For investors living on the digital fringes, Bitcoin is starting to look a little dated.
Because of the high growth, some are abandoning the original cryptocurrency, which was created as an alternative to conventional cash, in favor of its descendants, which were created as hallmarks of blockchain platforms that host smart contracts and applications.
MarketVector’s Smart Contract Leaders Index, which tracks major tokens of this type, including ether, dot, and sola, is up 36% in 2023, even outpacing bitcoin’s 33% rise. Solana’s mark is up 76% this year.
Bundep Rangar, CEO of crypto-focused asset manager Fineqia, said he expects the biggest cryptocurrency revenues to come from smart contract tokens on platforms that support decentralized finance (DeFi) applications.
“These are those who find capital appreciation similar to a growth fund,” he added.
Some investors in the $1 trillion digital asset world seem to agree, with data from CoinShares showing small inflows even as investment products that track ether and sola have suffered four consecutive weeks of outflows from bitcoin products.
Seven of the 20 largest cryptocurrency assets are smart contract tokens, including ether and dot, solana, and cardo.
BofA analysts also noted that smart contract tokens and the blockchain-based applications they power are similar to growth funds in the stock world, typically technology stocks.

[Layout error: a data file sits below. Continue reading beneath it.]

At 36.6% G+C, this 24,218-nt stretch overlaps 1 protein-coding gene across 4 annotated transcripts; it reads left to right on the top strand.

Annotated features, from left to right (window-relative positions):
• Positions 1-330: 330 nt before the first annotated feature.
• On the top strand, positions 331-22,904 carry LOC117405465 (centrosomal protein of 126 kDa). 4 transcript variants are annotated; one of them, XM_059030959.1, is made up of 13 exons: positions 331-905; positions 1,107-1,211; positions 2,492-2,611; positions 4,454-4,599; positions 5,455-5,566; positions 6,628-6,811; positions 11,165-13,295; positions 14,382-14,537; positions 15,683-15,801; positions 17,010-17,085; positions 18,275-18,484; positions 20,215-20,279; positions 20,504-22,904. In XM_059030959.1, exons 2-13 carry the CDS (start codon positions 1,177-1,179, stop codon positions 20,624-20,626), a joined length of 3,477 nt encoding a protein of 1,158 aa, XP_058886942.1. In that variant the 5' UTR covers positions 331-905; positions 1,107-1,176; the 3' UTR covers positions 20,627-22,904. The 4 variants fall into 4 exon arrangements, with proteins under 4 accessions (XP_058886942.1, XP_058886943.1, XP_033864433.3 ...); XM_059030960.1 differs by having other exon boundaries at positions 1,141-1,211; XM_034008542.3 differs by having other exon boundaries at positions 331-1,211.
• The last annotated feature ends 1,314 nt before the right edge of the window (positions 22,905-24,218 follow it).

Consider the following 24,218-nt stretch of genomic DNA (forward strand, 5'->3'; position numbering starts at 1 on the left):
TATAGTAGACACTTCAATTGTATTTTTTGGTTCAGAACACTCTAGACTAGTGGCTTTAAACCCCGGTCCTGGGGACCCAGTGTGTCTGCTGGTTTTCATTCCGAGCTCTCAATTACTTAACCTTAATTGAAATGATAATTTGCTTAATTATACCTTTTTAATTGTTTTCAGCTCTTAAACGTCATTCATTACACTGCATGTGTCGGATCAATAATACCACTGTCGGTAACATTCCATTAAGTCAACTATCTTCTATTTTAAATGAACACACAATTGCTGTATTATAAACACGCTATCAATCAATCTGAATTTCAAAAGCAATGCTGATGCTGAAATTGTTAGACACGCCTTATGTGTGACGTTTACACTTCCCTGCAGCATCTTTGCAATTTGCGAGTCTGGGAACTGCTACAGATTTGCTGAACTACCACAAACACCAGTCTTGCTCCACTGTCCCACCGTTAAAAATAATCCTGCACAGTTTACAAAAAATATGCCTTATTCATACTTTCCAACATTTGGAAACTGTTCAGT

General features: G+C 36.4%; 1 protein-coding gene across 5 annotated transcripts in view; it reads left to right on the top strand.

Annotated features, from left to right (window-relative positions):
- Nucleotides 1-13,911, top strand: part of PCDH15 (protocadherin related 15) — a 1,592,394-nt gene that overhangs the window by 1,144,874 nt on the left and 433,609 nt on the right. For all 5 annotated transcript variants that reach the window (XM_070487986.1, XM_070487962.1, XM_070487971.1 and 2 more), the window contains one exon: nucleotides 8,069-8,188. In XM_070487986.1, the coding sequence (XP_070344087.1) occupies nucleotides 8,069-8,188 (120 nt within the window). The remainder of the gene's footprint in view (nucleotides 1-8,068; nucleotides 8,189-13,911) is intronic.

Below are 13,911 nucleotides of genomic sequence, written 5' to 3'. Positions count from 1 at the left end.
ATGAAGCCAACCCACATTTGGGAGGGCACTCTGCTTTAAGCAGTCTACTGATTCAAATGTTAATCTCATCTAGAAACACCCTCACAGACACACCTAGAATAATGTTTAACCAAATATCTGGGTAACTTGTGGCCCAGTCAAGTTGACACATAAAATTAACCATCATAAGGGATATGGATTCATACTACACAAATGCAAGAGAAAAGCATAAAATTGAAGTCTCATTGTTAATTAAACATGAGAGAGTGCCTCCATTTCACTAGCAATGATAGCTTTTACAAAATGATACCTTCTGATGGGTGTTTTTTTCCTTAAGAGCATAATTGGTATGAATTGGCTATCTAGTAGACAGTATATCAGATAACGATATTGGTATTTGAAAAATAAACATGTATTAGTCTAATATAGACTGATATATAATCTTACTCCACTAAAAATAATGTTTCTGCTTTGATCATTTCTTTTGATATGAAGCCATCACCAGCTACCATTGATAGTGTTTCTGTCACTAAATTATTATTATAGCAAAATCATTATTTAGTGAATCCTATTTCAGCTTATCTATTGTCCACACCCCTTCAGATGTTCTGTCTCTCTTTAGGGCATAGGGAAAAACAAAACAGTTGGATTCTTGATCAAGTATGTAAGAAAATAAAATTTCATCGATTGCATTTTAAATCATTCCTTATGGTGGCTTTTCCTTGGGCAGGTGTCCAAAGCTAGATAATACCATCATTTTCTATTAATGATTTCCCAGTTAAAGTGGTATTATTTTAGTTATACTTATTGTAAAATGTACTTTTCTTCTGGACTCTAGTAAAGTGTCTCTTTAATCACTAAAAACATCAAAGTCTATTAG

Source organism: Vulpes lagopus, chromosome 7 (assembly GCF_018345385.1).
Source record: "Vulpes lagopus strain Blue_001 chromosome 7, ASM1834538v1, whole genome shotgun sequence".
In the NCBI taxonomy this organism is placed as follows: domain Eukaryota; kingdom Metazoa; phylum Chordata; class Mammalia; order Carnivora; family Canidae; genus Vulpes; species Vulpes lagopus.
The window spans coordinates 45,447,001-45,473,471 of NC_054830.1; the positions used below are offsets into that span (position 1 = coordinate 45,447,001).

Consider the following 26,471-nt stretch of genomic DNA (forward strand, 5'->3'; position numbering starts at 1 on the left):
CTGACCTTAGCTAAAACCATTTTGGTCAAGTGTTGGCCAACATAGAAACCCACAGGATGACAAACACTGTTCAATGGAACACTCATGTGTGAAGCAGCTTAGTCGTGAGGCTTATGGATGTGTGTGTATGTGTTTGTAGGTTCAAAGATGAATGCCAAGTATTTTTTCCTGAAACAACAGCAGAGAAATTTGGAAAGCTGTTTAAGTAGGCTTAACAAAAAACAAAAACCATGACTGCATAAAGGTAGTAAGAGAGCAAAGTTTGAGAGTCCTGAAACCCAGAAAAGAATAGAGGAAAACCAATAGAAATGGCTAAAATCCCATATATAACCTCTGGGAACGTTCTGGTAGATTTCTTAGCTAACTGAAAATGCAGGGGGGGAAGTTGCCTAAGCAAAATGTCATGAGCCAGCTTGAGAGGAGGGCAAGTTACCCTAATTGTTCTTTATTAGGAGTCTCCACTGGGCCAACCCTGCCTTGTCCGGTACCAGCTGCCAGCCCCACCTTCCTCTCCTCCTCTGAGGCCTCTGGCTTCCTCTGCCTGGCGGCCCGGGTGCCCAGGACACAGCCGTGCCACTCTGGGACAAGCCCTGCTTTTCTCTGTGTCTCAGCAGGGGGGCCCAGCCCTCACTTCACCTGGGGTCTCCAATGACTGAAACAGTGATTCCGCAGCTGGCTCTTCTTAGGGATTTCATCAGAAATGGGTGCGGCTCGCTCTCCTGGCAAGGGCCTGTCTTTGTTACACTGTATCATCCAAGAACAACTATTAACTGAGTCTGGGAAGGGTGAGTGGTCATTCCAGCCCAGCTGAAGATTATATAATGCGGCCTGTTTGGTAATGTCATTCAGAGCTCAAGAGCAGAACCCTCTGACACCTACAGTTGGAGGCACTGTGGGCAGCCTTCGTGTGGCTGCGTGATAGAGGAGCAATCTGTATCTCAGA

“We expect 2023 to be a volatile year for token prices,” Bank of America analysts wrote in a Feb. 24 research note.
BITCOIN STILL BOSS
Bitcoin has long traded in tandem with tech stocks, but that string may be fraying as smart-contract tokens increasingly take up its mantle of crypto growth.
The cryptocurrency’s 30-day correlation with the Nasdaq turned negative for the first time since early December on February 23, where the 1 measure indicates the two assets are moving in lockstep.
Some cryptocurrency watchers say the relative strength of smart contract tokens this year reflects the better performance of the most established DeFi protocols despite the 2022 market crash. However, they caution that the global macro outlook and central bank policy could weigh on growth. cryptographic projects and associated tokens.
James Butterfill, head of research at CoinShares, cautioned that it’s too early to tell if there’s a big gap in cryptocurrencies. Indeed, the shadow of Bitcoin still looms large in this sector, its share of the total capitalization of the cryptocurrency market slightly increased from 38% at the beginning of the year to 40%.
But on the other hand, Butterfill said such departures could be a possible sign that the cryptocurrency is on the rise.
“We have to take more of a view that as the market develops, it’s going to get more mature and mature, and we’re going to start seeing that price differential.”
(Except for the headline, this story was not edited by NDTV staff and was published on a syndicated channel.)
Featured image of the day
India hopes for the future: Bill Gates after meeting with RBI Governor Shaktikanta Das